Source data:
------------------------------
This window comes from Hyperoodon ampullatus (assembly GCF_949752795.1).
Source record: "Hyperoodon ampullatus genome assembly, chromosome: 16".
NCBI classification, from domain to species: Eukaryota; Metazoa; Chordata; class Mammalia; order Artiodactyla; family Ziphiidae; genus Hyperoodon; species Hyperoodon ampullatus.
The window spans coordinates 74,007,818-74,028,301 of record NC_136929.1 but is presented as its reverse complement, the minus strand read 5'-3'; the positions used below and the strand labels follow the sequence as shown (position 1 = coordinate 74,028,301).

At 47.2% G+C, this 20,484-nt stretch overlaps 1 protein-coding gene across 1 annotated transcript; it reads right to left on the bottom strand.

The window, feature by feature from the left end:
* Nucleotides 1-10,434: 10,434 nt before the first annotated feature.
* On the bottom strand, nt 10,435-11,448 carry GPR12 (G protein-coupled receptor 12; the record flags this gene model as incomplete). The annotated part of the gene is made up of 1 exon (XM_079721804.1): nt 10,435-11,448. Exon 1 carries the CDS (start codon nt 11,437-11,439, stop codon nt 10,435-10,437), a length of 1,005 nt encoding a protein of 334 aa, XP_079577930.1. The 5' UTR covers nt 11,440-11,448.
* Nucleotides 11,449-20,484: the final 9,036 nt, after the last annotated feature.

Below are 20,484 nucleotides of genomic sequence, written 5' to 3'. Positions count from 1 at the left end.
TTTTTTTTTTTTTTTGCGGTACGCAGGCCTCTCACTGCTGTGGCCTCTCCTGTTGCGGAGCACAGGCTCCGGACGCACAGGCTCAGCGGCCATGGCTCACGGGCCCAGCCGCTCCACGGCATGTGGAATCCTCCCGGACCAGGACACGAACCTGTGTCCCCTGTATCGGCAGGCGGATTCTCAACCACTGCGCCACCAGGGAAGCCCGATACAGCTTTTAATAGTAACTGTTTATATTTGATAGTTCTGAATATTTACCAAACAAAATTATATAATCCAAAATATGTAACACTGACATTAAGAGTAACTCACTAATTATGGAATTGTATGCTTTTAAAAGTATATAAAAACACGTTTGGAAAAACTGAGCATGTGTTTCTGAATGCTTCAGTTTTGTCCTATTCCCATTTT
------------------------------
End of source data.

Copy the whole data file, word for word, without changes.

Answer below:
This window comes from Hyperoodon ampullatus (assembly GCF_949752795.1).
Source record: "Hyperoodon ampullatus genome assembly, chromosome: 16".
NCBI classification, from domain to species: Eukaryota; Metazoa; Chordata; class Mammalia; order Artiodactyla; family Ziphiidae; genus Hyperoodon; species Hyperoodon ampullatus.
The window spans coordinates 74,007,818-74,028,301 of record NC_136929.1 but is presented as its reverse complement, the minus strand read 5'-3'; the positions used below and the strand labels follow the sequence as shown (position 1 = coordinate 74,028,301).

At 47.2% G+C, this 20,484-nt stretch overlaps 1 protein-coding gene across 1 annotated transcript; it reads right to left on the bottom strand.

The window, feature by feature from the left end:
* Nucleotides 1-10,434: 10,434 nt before the first annotated feature.
* On the bottom strand, nt 10,435-11,448 carry GPR12 (G protein-coupled receptor 12; the record flags this gene model as incomplete). The annotated part of the gene is made up of 1 exon (XM_079721804.1): nt 10,435-11,448. Exon 1 carries the CDS (start codon nt 11,437-11,439, stop codon nt 10,435-10,437), a length of 1,005 nt encoding a protein of 334 aa, XP_079577930.1. The 5' UTR covers nt 11,440-11,448.
* Nucleotides 11,449-20,484: the final 9,036 nt, after the last annotated feature.

Below are 20,484 nucleotides of genomic sequence, written 5' to 3'. Positions count from 1 at the left end.
TTTTTTTTTTTTTTTGCGGTACGCAGGCCTCTCACTGCTGTGGCCTCTCCTGTTGCGGAGCACAGGCTCCGGACGCACAGGCTCAGCGGCCATGGCTCACGGGCCCAGCCGCTCCACGGCATGTGGAATCCTCCCGGACCAGGACACGAACCTGTGTCCCCTGTATCGGCAGGCGGATTCTCAACCACTGCGCCACCAGGGAAGCCCGATACAGCTTTTAATAGTAACTGTTTATATTTGATAGTTCTGAATATTTACCAAACAAAATTATATAATCCAAAATATGTAACACTGACATTAAGAGTAACTCACTAATTATGGAATTGTATGCTTTTAAAAGTATATAAAAACACGTTTGGAAAAACTGAGCATGTGTTTCTGAATGCTTCAGTTTTGTCCTATTCCCATTTT